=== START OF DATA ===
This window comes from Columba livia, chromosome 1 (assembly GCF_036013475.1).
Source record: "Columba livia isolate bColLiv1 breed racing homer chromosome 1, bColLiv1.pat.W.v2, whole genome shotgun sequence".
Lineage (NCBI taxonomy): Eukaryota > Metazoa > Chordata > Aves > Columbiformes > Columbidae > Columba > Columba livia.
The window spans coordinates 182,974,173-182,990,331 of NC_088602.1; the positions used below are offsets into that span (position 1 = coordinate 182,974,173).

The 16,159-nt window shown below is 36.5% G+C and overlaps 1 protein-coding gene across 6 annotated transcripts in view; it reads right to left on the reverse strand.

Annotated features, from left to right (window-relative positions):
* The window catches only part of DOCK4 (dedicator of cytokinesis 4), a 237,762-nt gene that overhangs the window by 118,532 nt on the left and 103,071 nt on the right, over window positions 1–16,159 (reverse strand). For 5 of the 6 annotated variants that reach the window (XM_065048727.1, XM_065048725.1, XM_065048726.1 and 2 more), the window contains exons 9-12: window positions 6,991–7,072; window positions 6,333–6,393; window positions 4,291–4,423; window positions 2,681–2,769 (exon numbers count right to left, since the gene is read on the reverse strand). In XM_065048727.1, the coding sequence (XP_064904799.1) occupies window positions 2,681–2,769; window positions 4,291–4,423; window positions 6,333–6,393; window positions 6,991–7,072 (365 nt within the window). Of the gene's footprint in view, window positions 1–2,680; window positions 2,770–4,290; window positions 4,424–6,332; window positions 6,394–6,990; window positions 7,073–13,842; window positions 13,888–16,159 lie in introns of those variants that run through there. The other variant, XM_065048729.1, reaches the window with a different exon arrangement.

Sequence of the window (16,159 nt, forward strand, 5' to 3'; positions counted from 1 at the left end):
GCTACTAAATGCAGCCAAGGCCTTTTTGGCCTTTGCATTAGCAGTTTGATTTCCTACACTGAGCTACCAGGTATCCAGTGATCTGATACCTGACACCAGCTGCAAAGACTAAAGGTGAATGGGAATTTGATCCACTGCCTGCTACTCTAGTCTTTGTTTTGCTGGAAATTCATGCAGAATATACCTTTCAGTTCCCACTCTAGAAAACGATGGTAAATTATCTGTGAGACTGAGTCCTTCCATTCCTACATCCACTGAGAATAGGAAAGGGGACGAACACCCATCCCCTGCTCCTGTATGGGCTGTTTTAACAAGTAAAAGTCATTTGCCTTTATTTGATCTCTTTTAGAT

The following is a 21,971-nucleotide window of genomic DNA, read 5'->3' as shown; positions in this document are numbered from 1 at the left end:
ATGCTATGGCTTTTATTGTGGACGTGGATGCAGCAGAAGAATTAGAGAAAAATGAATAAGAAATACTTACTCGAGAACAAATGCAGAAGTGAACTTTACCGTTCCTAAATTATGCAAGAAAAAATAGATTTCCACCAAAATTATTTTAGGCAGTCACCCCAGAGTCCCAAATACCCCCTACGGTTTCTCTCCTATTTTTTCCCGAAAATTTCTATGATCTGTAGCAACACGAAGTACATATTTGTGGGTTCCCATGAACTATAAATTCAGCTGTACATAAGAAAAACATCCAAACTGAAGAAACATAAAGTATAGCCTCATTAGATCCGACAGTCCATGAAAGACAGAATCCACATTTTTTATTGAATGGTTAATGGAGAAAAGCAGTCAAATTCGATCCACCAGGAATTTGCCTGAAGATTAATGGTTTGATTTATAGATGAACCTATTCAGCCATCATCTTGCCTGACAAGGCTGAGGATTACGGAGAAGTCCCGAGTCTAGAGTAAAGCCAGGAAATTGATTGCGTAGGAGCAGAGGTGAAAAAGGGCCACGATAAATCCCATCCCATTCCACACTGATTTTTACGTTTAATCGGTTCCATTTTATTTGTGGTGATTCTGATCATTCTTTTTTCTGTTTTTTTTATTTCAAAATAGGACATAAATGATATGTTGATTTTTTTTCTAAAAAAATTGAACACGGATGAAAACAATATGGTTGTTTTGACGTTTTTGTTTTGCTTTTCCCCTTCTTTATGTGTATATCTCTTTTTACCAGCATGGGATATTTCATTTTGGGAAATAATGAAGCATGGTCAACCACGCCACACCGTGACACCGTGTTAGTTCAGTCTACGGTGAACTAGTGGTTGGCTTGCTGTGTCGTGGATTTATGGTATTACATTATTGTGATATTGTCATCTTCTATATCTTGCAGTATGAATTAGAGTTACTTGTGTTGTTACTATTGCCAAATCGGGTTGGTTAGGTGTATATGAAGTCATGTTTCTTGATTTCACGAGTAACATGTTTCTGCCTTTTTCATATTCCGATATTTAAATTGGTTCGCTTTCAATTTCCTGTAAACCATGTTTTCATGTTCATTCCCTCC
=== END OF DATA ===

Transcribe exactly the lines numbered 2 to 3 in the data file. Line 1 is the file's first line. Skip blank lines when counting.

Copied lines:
Source record: "Columba livia isolate bColLiv1 breed racing homer chromosome 1, bColLiv1.pat.W.v2, whole genome shotgun sequence".
Lineage (NCBI taxonomy): Eukaryota > Metazoa > Chordata > Aves > Columbiformes > Columbidae > Columba > Columba livia.